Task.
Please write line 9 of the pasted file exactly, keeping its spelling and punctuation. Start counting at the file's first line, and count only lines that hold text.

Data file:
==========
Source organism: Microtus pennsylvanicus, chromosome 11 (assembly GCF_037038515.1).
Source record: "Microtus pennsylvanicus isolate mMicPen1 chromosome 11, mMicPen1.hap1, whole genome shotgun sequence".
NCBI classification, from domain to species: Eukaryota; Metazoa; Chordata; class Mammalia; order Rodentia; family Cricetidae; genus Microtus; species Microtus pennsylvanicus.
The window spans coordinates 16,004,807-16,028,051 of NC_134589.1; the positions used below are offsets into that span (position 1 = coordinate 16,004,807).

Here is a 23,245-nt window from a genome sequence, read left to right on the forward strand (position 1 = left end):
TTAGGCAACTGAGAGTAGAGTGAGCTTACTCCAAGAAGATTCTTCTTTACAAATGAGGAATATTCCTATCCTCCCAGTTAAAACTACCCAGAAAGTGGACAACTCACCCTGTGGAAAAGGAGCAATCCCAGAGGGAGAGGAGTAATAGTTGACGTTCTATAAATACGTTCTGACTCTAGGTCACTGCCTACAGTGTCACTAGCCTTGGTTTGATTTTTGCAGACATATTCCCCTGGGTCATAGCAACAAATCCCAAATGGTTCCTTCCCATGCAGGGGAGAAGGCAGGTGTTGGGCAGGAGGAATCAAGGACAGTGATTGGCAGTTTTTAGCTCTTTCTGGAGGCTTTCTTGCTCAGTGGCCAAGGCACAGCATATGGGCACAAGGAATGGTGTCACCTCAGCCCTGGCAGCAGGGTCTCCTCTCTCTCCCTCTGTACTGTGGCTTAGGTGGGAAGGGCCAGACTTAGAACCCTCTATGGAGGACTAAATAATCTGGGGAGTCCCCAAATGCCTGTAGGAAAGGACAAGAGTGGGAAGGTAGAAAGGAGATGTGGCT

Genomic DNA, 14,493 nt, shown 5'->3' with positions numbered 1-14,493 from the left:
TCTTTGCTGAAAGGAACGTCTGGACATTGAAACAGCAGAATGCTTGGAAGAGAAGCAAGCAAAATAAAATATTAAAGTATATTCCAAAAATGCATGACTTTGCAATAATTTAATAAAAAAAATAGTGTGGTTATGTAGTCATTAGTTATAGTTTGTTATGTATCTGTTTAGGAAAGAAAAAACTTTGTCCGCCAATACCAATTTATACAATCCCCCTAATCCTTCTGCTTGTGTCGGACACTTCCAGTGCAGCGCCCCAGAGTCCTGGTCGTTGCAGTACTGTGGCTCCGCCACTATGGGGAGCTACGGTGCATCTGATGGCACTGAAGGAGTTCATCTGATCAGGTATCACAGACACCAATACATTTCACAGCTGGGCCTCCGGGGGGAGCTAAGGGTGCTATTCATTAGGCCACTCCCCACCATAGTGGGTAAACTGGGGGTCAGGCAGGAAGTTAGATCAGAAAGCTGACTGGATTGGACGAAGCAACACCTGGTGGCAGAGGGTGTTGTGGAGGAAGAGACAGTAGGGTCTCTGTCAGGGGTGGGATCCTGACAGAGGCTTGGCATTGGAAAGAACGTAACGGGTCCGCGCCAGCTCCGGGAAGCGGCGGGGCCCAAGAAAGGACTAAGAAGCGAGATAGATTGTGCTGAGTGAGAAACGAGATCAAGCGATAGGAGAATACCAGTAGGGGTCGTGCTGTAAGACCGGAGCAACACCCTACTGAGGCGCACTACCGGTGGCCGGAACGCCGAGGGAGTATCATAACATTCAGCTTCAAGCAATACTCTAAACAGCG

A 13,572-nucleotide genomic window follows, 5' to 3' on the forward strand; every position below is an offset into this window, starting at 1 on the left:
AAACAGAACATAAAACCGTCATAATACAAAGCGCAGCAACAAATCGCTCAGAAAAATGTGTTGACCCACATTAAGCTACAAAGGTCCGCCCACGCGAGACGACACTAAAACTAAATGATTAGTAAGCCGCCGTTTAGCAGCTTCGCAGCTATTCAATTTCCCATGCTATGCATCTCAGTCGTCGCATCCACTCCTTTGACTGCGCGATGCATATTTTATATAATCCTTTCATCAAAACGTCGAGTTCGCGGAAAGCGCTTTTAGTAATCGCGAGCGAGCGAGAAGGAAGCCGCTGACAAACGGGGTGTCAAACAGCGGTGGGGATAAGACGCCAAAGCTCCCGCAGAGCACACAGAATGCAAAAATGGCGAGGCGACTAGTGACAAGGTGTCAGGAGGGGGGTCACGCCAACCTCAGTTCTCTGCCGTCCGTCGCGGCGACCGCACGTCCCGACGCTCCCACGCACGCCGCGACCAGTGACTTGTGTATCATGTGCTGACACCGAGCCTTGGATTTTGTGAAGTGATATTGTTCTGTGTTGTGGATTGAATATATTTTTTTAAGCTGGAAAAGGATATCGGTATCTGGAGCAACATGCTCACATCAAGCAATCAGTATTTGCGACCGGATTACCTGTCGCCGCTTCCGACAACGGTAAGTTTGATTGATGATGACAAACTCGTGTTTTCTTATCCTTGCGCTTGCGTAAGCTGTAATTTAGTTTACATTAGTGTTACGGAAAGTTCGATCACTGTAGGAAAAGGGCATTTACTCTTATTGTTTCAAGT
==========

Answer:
A 13,572-nucleotide genomic window follows, 5' to 3' on the forward strand; every position below is an offset into this window, starting at 1 on the left: